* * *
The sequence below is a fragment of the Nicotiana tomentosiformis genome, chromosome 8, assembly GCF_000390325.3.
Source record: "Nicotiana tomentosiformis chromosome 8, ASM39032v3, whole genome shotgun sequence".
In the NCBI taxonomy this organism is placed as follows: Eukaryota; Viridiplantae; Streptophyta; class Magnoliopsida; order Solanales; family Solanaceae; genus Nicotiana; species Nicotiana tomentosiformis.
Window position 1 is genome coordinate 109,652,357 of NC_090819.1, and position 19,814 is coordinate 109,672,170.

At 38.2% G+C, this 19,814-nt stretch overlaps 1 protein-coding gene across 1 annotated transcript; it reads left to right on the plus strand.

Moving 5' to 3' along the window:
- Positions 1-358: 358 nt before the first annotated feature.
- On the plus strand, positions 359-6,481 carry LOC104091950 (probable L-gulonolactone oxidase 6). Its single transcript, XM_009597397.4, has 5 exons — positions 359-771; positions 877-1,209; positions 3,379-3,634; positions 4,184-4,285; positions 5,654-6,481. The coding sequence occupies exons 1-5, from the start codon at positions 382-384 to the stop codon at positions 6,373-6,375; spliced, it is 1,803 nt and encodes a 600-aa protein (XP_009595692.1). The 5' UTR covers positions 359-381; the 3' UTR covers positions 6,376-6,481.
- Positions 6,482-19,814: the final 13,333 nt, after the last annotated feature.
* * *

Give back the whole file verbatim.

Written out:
The sequence below is a fragment of the Nicotiana tomentosiformis genome, chromosome 8, assembly GCF_000390325.3.
Source record: "Nicotiana tomentosiformis chromosome 8, ASM39032v3, whole genome shotgun sequence".
In the NCBI taxonomy this organism is placed as follows: Eukaryota; Viridiplantae; Streptophyta; class Magnoliopsida; order Solanales; family Solanaceae; genus Nicotiana; species Nicotiana tomentosiformis.
Window position 1 is genome coordinate 109,652,357 of NC_090819.1, and position 19,814 is coordinate 109,672,170.

At 38.2% G+C, this 19,814-nt stretch overlaps 1 protein-coding gene across 1 annotated transcript; it reads left to right on the plus strand.

Moving 5' to 3' along the window:
- Positions 1-358: 358 nt before the first annotated feature.
- On the plus strand, positions 359-6,481 carry LOC104091950 (probable L-gulonolactone oxidase 6). Its single transcript, XM_009597397.4, has 5 exons — positions 359-771; positions 877-1,209; positions 3,379-3,634; positions 4,184-4,285; positions 5,654-6,481. The coding sequence occupies exons 1-5, from the start codon at positions 382-384 to the stop codon at positions 6,373-6,375; spliced, it is 1,803 nt and encodes a 600-aa protein (XP_009595692.1). The 5' UTR covers positions 359-381; the 3' UTR covers positions 6,376-6,481.
- Positions 6,482-19,814: the final 13,333 nt, after the last annotated feature.